5 Pieces of Startup Advice From a Pair of Teenage Sibling Cofounders

January 5, 2015

12:32 pm

Launching a startup is hard – that statement on its own needs no additional explanation or follow-up; this is just a simple reality – a widely-accepted truth. It can be even harder, though, if you’re still a teenager and still have to deal with the additional pressures of having to succeed in school. Furthermore, it can truly be a challenge if you’re cofounding a company with someone in your family – the boundaries between business and personal oftentimes become blurred, sometimes leading both the company and your relationship to fail. Despite these challenges, teenage siblings Naomi Feiglin and Nathan Feiglin went ahead and cofounded social-based online marketplace Sailr; the both recently published a piece on Medium going over the things they wish they would have known coming into the startup world – all great startup advice for anyone hoping to jump into this risky startup world this year.

“Working on a startup is an experience of binaries– it’s mostly highs and lows, with very little in between,” writes the Feiglin siblings. “With every success and failure comes new learnings, challenges and experiences.”

It’s never too early to learn about the startup process, especially through the lens of personal experience. In the Medium piece, titled “A note to our future selves”, the Feiglin siblings expound the lessons they’ve learned thus far about starting and running a company, with the hopes that others in the community will learn about some essentials before jumping into any venture. In the piece, they outline several pieces of startup advice; here are 6 pieces of startup advice that stand out:

1. Start by focusing on one thing and doing it well.

“We believe that the more focused a business is, the less time required to make a project more successful. That is, time spent will likely be more productive and have a greater impact.”

Sailr aims to create an experience that will rival eBay. Not only does it provide a two-sided marketplace, but it aims do so through a social platform. One of the greatest lessons the brother and sister duo have learned so far is the difficulty of trying to focus on two different aspects of the company at the same time: concurrently trying to produce both a social network and an online marketplace.

2. Create a supportive network of people.

“Building a support network of people you can turn to for advice and feedback is really important. It’s especially useful if they have had similar business experiences before and can provide some level of guidance…”

Your startup’s success could very much depend on whether you have a supportive network to help make it the best thing it can be. Hearing feedback from your users or from experts in your chosen field can ultimately determine whether you’ll attract enough customers when the time comes.

3. Try to create a business that can produce monetary value from its inception.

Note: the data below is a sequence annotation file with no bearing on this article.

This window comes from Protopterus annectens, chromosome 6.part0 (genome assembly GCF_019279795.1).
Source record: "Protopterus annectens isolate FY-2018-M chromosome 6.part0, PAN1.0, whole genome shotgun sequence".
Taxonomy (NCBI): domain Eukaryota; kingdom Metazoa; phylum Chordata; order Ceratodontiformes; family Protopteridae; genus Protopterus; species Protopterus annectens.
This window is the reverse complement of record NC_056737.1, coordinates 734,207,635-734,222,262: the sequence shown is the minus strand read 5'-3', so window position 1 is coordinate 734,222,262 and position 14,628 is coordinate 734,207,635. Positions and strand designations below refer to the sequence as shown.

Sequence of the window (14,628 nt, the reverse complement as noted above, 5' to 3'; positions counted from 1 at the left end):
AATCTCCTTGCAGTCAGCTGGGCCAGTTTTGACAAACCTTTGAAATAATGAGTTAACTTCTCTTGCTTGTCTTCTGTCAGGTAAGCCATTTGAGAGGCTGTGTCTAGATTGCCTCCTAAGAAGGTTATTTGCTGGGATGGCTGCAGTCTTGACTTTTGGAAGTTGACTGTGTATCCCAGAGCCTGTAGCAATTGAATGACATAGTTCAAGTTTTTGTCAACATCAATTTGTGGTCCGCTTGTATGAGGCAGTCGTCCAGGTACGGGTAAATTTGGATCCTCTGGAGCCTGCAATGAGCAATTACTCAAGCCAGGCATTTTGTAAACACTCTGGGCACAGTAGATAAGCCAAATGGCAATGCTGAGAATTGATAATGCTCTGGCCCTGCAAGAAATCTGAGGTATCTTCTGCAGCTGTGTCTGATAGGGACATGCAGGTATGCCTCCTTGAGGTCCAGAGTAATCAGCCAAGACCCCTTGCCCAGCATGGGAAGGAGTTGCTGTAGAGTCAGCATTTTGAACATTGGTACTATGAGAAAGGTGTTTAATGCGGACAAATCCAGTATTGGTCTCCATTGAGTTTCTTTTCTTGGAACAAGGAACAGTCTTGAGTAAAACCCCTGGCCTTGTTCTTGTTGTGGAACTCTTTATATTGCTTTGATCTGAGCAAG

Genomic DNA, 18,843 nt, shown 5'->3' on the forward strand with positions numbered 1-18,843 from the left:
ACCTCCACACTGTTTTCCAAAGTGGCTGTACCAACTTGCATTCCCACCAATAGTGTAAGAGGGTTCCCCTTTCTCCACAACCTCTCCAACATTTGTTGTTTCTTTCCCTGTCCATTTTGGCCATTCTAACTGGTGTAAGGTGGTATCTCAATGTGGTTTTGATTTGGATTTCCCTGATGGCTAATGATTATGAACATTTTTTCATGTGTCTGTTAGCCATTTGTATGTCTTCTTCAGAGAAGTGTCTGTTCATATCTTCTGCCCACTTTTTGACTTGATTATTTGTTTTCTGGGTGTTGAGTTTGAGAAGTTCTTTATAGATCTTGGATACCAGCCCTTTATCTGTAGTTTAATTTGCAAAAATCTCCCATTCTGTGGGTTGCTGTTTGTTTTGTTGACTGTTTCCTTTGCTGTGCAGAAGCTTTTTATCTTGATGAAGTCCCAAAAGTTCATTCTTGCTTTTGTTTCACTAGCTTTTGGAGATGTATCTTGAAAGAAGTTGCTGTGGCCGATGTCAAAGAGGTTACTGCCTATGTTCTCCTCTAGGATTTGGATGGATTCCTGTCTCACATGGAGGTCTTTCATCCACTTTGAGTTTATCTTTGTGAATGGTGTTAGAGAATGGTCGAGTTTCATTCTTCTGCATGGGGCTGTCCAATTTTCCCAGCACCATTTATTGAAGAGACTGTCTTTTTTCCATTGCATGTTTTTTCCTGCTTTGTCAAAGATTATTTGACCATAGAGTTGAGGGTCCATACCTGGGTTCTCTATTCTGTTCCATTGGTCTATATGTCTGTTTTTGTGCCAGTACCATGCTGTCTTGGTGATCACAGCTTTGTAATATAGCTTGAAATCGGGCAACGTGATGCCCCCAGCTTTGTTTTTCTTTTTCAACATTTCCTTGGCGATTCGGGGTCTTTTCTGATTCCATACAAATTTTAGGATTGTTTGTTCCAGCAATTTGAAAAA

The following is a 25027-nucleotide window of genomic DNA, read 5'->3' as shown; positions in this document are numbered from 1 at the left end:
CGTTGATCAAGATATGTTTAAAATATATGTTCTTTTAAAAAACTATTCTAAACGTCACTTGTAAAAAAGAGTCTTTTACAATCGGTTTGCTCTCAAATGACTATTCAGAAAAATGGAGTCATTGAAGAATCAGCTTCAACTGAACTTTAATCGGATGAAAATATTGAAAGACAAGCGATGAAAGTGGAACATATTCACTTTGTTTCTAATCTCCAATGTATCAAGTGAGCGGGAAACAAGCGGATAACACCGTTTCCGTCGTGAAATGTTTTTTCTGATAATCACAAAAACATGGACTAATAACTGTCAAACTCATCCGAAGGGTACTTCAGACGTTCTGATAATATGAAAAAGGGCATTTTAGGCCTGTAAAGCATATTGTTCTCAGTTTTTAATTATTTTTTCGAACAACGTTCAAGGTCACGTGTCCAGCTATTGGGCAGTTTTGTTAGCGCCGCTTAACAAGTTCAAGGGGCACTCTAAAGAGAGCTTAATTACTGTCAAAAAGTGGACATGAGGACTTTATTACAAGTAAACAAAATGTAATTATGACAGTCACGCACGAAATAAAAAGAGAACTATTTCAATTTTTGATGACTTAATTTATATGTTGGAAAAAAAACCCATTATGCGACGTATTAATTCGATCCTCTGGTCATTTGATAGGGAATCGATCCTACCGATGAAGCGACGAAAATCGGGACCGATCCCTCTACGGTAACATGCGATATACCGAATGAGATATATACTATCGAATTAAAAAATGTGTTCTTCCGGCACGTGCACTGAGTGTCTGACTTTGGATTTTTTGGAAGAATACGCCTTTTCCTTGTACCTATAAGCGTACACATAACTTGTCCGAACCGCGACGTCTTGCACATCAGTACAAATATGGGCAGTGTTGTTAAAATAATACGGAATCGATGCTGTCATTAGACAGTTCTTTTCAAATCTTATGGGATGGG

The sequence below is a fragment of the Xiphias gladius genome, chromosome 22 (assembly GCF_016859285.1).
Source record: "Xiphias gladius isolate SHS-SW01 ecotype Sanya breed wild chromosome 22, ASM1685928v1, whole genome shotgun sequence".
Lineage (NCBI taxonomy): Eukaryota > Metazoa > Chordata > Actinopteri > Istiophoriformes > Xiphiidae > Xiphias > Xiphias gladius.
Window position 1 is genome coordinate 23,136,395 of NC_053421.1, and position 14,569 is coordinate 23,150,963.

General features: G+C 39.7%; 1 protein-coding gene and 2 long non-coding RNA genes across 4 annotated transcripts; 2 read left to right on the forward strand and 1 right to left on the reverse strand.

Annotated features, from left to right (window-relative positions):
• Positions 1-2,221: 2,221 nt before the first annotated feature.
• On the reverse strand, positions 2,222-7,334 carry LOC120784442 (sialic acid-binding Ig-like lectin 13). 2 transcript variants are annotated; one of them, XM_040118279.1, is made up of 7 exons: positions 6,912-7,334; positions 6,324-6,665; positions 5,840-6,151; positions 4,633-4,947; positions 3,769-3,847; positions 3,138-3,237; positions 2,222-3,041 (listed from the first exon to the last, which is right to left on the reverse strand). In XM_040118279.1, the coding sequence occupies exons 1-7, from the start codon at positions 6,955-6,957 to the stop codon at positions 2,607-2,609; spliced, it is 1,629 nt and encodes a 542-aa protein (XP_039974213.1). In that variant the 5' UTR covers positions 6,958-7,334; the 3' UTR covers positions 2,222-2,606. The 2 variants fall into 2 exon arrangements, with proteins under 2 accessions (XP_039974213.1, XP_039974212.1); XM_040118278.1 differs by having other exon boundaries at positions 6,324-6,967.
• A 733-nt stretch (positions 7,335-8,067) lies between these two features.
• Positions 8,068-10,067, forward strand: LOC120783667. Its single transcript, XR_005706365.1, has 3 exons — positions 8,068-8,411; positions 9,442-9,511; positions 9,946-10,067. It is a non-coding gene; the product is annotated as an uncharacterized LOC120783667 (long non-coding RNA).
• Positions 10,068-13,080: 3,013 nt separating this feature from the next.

“Having a business that makes money from the beginning is ideal — costs don’t wait. You may have office space to pay for, web hosting, marketing costs to cover as well as other expenses.”

This one’s definitely more apropos of their situation (teenagers who haven’t yet had the years to accumulate enough savings), but it’s an important piece of advice nonetheless. While you may have some money to operate your company – whether that’s through savings or external funding – it’s important to remember that, eventually, you’ll near an endpoint where you’ll need to start generating some money.

4. Dedicate as much time as you can on your startup.

“When taking on a really big project, such as Sailr, it would have been beneficial to dedicate more time to growing and building it.”

Pretty straight-forward. If you want something to succeed, you simply have to put in the time to make it happen. For the Feiglin siblings, trying to work on Sailr full-time is difficult, especially considering that they’re both full-time students (Nathan is in high school, while Naomi is in college).

5. Don’t assume anything.

“We all have assumptions about what we think will happen. But what if they are wrong?”

For Sailr, the two cofounders assumed that sellers would promote their products through their current set of social networks; they assumed wrong. Having that assumption led them to have to deal with users that were not satisfied with Sailr. Instead of assumptions, expect for different outcomes and implement strategies to prevent the bad things from happening.

Read more startup advice by reading “A note to our future selves” in its entirety on Medium.

 

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Ronald Barba was the previous managing editor of Tech.Co. His primary story interests include industry trends, consumer-facing apps/products, the startup lifestyle, business ethics, diversity in tech, and what-is-this-bullsh*t things. Aside from writing about startups and entrepreneurship, Ronald is interested in 'Doctor Who', Murakami, 'The Mindy Project', and fried chicken. He is currently based in New York because he mistakenly studied philosophy in college and is now a "writer". Tweet @RonaldPBarba.

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